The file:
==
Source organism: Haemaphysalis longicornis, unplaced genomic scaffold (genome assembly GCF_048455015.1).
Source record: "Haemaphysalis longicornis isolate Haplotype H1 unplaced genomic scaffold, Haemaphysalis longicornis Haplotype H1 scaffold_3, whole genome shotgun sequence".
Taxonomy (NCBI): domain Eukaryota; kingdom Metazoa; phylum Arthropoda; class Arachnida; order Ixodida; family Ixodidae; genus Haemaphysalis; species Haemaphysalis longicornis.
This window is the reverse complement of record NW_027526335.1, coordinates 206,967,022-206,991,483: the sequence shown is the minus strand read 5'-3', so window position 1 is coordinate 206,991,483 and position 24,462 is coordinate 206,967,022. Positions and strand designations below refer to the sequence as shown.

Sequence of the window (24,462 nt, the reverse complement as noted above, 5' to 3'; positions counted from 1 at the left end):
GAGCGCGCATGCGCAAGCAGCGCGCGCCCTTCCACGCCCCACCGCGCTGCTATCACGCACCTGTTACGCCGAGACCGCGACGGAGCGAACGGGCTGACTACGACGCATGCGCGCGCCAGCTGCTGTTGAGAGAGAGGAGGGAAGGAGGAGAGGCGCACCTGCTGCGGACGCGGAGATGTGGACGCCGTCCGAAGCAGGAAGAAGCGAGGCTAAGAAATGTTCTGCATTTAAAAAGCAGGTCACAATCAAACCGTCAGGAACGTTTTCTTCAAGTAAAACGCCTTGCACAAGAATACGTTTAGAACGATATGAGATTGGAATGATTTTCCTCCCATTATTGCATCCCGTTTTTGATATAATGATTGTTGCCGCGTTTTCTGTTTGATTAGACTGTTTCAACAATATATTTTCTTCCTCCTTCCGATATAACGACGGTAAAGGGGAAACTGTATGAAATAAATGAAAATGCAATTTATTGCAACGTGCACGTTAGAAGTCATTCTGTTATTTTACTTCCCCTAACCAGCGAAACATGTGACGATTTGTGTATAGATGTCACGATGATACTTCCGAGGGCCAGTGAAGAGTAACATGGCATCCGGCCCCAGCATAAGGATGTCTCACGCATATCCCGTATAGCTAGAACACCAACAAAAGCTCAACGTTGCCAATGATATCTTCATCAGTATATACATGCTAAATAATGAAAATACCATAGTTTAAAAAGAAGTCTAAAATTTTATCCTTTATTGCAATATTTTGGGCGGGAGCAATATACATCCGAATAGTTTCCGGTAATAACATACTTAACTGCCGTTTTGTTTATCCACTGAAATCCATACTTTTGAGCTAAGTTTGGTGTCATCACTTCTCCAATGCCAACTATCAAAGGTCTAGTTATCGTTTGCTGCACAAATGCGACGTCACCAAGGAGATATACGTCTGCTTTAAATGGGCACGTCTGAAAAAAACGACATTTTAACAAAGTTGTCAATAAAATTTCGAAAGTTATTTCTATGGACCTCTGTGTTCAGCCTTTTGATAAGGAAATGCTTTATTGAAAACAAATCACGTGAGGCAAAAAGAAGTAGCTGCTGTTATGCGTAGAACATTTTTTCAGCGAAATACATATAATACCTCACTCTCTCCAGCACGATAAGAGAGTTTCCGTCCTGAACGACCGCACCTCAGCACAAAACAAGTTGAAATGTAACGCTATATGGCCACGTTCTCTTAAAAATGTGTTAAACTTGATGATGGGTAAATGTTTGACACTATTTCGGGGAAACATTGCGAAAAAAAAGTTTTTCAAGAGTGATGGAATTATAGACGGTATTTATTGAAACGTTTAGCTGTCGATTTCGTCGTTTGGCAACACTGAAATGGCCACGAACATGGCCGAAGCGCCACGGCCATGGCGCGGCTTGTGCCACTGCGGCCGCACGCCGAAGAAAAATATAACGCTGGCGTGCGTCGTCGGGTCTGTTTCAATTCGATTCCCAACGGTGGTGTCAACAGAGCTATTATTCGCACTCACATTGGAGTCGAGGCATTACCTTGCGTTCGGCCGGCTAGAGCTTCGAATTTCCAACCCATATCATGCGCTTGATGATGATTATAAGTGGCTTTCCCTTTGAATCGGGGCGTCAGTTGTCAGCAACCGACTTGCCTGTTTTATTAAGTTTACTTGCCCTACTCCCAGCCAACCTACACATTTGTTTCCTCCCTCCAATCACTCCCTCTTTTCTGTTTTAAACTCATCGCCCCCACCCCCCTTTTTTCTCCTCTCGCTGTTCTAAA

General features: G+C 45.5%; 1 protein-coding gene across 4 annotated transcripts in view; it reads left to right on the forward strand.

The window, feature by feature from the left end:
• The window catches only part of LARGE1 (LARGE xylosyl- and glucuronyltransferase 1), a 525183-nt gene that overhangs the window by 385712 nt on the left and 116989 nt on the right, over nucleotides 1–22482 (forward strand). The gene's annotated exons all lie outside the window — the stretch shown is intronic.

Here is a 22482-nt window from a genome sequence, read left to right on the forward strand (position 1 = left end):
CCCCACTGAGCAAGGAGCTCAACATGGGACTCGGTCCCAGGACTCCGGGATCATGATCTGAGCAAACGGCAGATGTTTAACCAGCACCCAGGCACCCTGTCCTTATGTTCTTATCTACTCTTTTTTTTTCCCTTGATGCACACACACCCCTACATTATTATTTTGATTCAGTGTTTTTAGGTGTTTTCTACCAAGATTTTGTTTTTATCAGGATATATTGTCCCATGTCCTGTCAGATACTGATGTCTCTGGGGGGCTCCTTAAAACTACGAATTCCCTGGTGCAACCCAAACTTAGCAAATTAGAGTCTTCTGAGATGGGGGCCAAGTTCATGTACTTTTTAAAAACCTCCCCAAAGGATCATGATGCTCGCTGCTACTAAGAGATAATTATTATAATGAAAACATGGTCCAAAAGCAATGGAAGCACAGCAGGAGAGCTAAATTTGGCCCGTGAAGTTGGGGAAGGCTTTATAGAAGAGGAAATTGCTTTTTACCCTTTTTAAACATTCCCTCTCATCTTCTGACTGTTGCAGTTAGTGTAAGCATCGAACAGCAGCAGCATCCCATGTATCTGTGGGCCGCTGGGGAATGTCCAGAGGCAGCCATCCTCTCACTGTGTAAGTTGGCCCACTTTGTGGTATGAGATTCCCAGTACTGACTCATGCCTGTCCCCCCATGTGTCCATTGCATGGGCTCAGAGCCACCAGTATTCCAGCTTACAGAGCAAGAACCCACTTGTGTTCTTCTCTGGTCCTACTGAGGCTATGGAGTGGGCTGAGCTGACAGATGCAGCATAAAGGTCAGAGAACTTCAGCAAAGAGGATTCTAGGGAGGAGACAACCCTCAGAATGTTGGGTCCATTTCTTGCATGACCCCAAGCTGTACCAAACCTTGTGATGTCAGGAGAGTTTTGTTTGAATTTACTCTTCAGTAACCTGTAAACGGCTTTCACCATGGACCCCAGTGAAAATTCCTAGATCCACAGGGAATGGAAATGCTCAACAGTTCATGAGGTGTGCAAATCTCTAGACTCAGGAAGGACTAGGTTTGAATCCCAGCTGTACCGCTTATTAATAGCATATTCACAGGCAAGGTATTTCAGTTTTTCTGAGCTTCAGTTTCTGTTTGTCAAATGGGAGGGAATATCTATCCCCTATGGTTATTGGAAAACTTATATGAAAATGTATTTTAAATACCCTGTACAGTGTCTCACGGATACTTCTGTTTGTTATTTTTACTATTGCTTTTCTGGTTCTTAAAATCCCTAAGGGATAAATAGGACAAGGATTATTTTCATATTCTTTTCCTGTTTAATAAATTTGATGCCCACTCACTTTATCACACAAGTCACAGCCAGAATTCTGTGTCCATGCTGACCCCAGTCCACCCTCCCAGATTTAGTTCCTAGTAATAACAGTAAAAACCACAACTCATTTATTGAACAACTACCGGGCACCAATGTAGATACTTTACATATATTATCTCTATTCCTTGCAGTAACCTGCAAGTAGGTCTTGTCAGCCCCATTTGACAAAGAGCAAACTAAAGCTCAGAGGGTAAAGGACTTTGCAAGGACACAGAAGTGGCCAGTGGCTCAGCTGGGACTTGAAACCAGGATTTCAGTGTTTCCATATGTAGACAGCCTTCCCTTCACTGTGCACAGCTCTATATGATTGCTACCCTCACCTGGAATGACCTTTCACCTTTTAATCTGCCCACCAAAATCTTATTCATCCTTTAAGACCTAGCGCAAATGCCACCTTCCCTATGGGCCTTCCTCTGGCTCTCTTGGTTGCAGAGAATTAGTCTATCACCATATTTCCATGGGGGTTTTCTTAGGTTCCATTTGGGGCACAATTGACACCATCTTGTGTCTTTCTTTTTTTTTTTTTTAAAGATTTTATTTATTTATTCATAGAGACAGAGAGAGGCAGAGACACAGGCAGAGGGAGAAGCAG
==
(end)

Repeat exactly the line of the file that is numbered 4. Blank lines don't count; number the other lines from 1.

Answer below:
This window is the reverse complement of record NW_027526335.1, coordinates 206,967,022-206,991,483: the sequence shown is the minus strand read 5'-3', so window position 1 is coordinate 206,991,483 and position 24,462 is coordinate 206,967,022. Positions and strand designations below refer to the sequence as shown.